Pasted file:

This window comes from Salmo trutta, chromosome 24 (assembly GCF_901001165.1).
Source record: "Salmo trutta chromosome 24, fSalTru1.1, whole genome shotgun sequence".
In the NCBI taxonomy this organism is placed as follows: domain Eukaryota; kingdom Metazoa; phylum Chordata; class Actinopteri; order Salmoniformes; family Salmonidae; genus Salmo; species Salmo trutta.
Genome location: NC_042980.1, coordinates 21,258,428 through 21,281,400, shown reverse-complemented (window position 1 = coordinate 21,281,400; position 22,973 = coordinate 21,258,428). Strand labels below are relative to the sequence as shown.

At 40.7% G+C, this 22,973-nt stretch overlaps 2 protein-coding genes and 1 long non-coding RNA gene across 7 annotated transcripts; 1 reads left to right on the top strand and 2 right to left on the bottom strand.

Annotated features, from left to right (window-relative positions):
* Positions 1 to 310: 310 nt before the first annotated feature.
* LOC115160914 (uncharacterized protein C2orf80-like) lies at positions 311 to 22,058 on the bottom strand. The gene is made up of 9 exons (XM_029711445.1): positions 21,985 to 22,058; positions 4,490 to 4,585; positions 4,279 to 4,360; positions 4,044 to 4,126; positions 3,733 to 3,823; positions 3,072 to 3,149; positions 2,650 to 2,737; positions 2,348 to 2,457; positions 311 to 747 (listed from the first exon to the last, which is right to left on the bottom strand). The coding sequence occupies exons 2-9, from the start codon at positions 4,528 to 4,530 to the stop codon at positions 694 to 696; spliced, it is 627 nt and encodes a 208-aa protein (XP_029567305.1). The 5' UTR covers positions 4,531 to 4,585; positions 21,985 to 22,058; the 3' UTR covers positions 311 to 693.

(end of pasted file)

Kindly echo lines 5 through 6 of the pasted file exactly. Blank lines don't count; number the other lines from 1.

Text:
At 40.7% G+C, this 22,973-nt stretch overlaps 2 protein-coding genes and 1 long non-coding RNA gene across 7 annotated transcripts; 1 reads left to right on the top strand and 2 right to left on the bottom strand.

Annotated features, from left to right (window-relative positions):